Trisomy 13 and 18 are common chromosomal abnormalities that affect multiple organ systems. There is a paucity of published data, however, on the hepatic complications seen in these patient populations. One of the most common pathologic hepatobiliary issues seen in the newborn period is direct hyperbilirubinemia (DH). Thus, this study sought to estimate the incidence and evaluate possible etiologies of DH in neonates with trisomy 13 or 18. This retrospective cohort study included all infants admitted to our two neonatal intensive care units between 2012 and 2020 with the diagnosis of trisomy 13 or 18. DH is most commonly diagnosed as a direct bilirubin >1 mg/dl but a cutoff of >2 mg/dl is more specific for cholestasis, so both cutoffs were evaluated. Continuous data were compared using Fisher's exact test and categorical variables by the Mann-Whitney U test. Thirty-five patients met inclusion: 13 with trisomy 13 and 22 with trisomy 18. DH of >2 mg/dl was seen in seven (53.8%) patients with trisomy 13 and five (22.7%) with trisomy 18. Using a cutoff of >1 mg/dl, the rate of trisomy 13 was unchanged, but the rate in trisomy 18 increased to 9/22 (40.9%). There was a trend toward more DH in trisomy 13 patients (p = 0.079) versus trisomy 18 and higher rates in infants who received total parenteral nutrition (TPN) (50.0 vs. 13.3%, p = 0.026). The presence of cardiac or ultrasound-defined hepatobiliary abnormalities was not correlated with DH. Due to the high rates of DH in hospitalized neonates with trisomy 13 and 18, we recommend screening newborns with trisomy 13 or 18 for DH starting in the first week of life and continuing at least weekly until 4 weeks of life or until completion of TPN, whichever comes later. Future studies should further evaluate possible etiologies of DH in this population.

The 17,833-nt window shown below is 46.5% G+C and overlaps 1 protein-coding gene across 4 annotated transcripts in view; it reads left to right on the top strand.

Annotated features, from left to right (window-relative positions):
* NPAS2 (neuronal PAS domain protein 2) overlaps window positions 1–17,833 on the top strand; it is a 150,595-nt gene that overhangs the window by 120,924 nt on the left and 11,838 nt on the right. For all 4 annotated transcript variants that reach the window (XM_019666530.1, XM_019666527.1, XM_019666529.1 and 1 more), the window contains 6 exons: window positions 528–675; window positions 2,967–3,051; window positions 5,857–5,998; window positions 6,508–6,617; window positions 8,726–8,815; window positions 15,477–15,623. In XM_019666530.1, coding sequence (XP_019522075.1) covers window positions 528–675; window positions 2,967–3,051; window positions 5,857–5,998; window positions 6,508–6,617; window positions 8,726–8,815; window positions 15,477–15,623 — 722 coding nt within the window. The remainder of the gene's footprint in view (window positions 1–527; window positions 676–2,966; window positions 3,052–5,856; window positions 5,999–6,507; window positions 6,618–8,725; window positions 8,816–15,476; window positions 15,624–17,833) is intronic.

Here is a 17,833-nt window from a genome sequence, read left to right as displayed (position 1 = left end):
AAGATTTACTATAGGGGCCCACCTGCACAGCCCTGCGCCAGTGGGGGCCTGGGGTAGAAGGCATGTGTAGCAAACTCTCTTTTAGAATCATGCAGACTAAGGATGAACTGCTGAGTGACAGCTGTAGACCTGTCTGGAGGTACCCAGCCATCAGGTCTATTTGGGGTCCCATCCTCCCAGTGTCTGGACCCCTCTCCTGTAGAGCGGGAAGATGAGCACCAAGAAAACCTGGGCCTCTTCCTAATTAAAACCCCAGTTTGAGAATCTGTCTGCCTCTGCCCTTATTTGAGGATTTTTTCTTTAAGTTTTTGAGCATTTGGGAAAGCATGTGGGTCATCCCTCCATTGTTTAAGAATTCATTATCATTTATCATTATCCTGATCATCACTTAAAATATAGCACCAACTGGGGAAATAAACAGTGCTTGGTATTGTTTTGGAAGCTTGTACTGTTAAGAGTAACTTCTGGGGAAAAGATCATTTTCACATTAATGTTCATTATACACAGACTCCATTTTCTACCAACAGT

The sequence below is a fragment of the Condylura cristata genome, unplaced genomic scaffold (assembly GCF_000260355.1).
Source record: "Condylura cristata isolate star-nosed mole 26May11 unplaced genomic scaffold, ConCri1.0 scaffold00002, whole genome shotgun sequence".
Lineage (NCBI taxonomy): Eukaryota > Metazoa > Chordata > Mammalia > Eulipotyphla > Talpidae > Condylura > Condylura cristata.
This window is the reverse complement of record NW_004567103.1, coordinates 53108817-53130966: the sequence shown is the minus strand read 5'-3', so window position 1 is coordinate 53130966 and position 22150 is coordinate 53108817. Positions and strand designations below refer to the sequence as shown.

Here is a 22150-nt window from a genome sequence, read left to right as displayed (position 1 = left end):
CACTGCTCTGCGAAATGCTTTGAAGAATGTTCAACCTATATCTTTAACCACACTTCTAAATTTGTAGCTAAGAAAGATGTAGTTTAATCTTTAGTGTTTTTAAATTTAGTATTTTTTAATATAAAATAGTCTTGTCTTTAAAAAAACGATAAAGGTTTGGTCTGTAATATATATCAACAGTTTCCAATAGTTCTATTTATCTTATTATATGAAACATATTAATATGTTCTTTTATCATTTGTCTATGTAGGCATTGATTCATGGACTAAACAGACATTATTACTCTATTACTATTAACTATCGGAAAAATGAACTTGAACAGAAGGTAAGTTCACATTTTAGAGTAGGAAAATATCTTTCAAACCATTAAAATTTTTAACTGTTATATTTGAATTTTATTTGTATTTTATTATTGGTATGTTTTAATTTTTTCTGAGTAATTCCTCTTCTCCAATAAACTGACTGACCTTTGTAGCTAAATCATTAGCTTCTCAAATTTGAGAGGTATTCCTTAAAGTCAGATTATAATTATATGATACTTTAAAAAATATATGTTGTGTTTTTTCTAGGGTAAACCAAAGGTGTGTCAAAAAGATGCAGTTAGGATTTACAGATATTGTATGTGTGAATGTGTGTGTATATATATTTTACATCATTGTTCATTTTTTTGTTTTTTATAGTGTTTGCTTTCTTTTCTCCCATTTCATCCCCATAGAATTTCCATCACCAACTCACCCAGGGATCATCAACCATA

Keywords: Edward syndrome; Patau syndrome; conjugated hyperbilirubinemia; screening; total parenteral nutrition.
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